• South Dakota : FPA was granted here back in 2017.
  • Vermont : Full prescriptive authority is only granted following at least 1,600 hours working under physician oversight.
  • Washington : NPs in Washington state have the right to diagnose and treat patients independently. They can also prescribe medications.
  • Wyoming : NPs don't need to work with a collaborating physician and can benefit from some of the most lenient laws in the US.

Why is Full Practice Authority Important for Nurse Practitioners?

Many qualified doctors are turning their backs on primary care and focusing on more lucrative specialties. In combination with the current nursing shortages and the issues created by the pandemic, this has left a huge gap in the healthcare sector and it's one that can be filled by nurse practitioners.

Allowing NPs to act as primary care providers benefits both the patient and the healthcare provider.

Steps To Opening Your Own Practice

If you reside in a state that grants nurse practitioners full practice authority, you may want to consider opening your own practice. It's not an easy, quick, or cheap process, but it can be a very lucrative and rewarding one.

Take a look at the steps below for more information.

Step One: Consider Where You Should Open Your Own Practice

Opening your own practice takes a lot of time and dedication. You need to be passionate about the work that you do and committed to making it work, as it's not going to be an easy ride.

Creating your own private practice is not just about being your own boss and making your own rules. It's a business like any other, and that means you'll be working long hours and dealing with everything from hiring and firing to advertising, bookkeeping, and networking.

You'll need to think about locations, staff, business insurance, marketing costs, and a host of other things that simply aren't relevant when you're working for someone else.

Success won't happen quickly, either. It's something that you need to work at and something that could take years to prosper. If you're not prepared to stay for the ride and you're just looking for an easy life, creating your own nursing practice is probably not the right call.

Step Two: Create a Business Plan

Every business idea needs a business plan, and a private practice is no different. If you live in a state that requires you to work under a supervising physician, make sure you have them on board at this stage. You should also work with an attorney who can help you deal with all the red tape surrounding tax and practice guidelines.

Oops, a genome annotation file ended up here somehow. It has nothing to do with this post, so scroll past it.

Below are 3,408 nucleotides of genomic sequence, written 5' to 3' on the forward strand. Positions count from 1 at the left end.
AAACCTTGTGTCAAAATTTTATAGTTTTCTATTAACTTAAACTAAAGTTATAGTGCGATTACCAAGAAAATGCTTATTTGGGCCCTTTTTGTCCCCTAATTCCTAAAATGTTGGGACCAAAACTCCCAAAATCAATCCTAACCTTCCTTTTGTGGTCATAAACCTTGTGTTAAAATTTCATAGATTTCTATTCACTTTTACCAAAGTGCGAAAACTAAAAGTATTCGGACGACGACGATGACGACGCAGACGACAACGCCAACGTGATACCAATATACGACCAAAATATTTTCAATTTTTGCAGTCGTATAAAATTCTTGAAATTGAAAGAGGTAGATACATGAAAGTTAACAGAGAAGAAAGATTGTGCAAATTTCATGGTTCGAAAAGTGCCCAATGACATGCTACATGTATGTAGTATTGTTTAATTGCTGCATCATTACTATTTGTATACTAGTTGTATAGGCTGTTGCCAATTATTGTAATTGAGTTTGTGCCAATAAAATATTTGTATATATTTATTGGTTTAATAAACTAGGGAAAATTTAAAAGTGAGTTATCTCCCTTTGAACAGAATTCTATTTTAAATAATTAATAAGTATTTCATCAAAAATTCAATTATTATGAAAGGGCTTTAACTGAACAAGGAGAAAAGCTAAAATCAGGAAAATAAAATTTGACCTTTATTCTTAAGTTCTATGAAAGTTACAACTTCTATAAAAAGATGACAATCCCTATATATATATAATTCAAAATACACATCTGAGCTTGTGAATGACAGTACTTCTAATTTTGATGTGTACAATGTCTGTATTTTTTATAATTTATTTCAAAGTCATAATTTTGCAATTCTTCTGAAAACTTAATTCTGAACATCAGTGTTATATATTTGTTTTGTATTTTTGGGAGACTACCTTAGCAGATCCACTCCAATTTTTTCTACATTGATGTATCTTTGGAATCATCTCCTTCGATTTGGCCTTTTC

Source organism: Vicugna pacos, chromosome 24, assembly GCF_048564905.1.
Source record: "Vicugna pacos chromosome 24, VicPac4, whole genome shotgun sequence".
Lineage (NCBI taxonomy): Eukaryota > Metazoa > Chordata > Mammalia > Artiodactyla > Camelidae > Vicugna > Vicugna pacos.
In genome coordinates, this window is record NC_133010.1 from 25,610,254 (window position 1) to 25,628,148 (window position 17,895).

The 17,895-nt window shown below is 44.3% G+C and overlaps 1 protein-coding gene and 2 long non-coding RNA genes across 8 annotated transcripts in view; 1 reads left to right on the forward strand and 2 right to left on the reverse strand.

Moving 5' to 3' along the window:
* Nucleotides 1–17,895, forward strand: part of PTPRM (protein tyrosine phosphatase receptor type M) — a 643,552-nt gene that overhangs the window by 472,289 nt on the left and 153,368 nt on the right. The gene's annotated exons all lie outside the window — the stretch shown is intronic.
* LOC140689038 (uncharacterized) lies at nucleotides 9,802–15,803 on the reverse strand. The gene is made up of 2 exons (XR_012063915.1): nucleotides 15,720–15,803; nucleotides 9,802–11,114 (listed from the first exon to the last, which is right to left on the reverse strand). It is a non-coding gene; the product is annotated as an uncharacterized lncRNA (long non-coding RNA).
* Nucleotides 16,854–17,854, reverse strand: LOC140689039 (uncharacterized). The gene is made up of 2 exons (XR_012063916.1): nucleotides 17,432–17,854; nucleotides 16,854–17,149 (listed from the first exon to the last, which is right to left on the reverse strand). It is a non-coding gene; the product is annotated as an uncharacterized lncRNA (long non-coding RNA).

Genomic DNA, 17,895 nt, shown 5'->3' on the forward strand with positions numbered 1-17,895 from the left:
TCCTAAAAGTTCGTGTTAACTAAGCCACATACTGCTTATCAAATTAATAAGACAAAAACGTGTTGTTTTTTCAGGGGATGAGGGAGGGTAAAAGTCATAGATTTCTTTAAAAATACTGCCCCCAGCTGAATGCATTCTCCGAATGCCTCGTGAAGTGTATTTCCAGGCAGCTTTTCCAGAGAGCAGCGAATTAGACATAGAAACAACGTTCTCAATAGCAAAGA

Consider the location, the requirements, and the potential issues. All of these things need to be considered and planned well in advance to make your life easier further down the line.

Step Three: Find Your Location

Where will your business be located?

Are you going to operate out of your home or do you need to rent a location? If it's the latter, consider the cost and convenience. If it's the former, think about how realistic it is to operate a business around your family and personal life.

Consider waiting areas, equipment, and cleanliness. It also needs to be warm and comfortable to ensure that patients are relaxed and at ease.

Step Four: Hire Staff

You don't need to hire a huge team right off the bat. Most medical practices start small and then hire additional staff as needed. You may determine that you can survive without any staff in the early stages, but as you grow your business, you'll need to grow your team as well.

Step Five: Attract Patients

Advertising is a key factor in any business and patient care is no exception.

Create a website and establish a social media presence. If you're not a great writer or communicator, hire someone else to manage these profiles for you.

Look into Facebook Ads and Google Ads, as well as banner ads, targeted ads, and offline advertisements.

Conclusion

It's important to remember that while you're taking a larger cut as the business owner, you also have many different expenses to consider, including legal bills, equipment, staff, rent, utilities, advertising, and more. Your earnings are not as stable, either.